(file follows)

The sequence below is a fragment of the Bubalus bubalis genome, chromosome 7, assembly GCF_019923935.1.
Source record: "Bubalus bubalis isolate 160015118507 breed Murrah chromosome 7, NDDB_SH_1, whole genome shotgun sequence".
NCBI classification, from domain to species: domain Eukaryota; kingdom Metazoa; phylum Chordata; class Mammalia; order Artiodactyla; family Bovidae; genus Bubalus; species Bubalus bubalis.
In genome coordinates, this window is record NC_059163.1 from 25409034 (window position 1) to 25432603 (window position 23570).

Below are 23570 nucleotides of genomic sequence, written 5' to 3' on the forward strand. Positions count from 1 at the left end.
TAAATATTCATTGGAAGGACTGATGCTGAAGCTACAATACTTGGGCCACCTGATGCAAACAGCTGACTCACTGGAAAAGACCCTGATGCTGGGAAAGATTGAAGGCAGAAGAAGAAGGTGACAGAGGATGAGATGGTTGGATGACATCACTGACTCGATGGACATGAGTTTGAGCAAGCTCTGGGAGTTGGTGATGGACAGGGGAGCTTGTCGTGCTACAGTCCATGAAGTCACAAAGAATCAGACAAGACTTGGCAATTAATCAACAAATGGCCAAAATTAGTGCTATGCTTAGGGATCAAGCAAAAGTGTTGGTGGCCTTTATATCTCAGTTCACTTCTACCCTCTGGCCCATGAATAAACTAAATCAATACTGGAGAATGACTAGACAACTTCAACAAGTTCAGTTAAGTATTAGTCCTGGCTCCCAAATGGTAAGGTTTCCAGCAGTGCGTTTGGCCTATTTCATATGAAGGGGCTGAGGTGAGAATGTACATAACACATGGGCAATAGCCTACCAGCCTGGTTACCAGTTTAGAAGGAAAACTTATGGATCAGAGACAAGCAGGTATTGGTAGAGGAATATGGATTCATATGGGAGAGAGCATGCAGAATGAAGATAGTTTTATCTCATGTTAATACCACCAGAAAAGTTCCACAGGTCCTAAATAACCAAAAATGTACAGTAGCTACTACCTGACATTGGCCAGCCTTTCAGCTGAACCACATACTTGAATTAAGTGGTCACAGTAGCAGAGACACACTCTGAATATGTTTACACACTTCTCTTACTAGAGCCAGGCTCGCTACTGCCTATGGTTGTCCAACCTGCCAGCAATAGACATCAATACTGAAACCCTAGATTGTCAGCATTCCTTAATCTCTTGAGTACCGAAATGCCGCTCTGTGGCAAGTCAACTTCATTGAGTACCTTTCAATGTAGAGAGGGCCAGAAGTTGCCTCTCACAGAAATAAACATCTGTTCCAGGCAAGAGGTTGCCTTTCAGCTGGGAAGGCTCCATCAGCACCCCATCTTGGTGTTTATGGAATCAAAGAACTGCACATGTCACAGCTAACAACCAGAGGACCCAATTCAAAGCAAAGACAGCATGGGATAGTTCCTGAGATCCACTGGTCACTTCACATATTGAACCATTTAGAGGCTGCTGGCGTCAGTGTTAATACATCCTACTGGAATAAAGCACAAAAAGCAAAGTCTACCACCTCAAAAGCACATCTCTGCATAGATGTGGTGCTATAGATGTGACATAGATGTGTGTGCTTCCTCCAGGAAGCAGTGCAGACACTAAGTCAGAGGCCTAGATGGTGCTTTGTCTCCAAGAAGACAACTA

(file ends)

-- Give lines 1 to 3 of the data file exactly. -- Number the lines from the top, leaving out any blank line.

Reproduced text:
The sequence below is a fragment of the Bubalus bubalis genome, chromosome 7, assembly GCF_019923935.1.
Source record: "Bubalus bubalis isolate 160015118507 breed Murrah chromosome 7, NDDB_SH_1, whole genome shotgun sequence".
NCBI classification, from domain to species: domain Eukaryota; kingdom Metazoa; phylum Chordata; class Mammalia; order Artiodactyla; family Bovidae; genus Bubalus; species Bubalus bubalis.